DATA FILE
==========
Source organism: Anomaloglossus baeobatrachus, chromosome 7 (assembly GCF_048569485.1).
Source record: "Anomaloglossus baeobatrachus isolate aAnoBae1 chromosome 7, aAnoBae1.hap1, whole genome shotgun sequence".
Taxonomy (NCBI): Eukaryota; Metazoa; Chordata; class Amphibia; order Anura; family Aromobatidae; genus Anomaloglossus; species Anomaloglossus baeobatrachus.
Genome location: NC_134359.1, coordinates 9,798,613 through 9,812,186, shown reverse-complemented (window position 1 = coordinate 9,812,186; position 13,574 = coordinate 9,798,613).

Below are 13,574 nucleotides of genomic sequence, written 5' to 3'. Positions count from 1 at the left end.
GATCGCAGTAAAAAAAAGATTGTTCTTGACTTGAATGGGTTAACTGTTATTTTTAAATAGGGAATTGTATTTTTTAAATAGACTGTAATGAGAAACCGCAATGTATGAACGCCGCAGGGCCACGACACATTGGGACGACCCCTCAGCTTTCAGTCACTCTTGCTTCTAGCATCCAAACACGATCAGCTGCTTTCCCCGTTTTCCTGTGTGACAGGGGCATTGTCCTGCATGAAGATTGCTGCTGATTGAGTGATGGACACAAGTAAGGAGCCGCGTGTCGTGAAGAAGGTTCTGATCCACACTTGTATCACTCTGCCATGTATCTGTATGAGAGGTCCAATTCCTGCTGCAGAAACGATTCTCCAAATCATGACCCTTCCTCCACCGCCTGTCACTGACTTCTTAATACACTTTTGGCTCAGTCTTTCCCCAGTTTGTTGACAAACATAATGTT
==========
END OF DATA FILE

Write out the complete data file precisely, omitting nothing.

Source organism: Anomaloglossus baeobatrachus, chromosome 7 (assembly GCF_048569485.1).
Source record: "Anomaloglossus baeobatrachus isolate aAnoBae1 chromosome 7, aAnoBae1.hap1, whole genome shotgun sequence".
Taxonomy (NCBI): Eukaryota; Metazoa; Chordata; class Amphibia; order Anura; family Aromobatidae; genus Anomaloglossus; species Anomaloglossus baeobatrachus.
Genome location: NC_134359.1, coordinates 9,798,613 through 9,812,186, shown reverse-complemented (window position 1 = coordinate 9,812,186; position 13,574 = coordinate 9,798,613).

Below are 13,574 nucleotides of genomic sequence, written 5' to 3'. Positions count from 1 at the left end.
GATCGCAGTAAAAAAAAGATTGTTCTTGACTTGAATGGGTTAACTGTTATTTTTAAATAGGGAATTGTATTTTTTAAATAGACTGTAATGAGAAACCGCAATGTATGAACGCCGCAGGGCCACGACACATTGGGACGACCCCTCAGCTTTCAGTCACTCTTGCTTCTAGCATCCAAACACGATCAGCTGCTTTCCCCGTTTTCCTGTGTGACAGGGGCATTGTCCTGCATGAAGATTGCTGCTGATTGAGTGATGGACACAAGTAAGGAGCCGCGTGTCGTGAAGAAGGTTCTGATCCACACTTGTATCACTCTGCCATGTATCTGTATGAGAGGTCCAATTCCTGCTGCAGAAACGATTCTCCAAATCATGACCCTTCCTCCACCGCCTGTCACTGACTTCTTAATACACTTTTGGCTCAGTCTTTCCCCAGTTTGTTGACAAACATAATGTT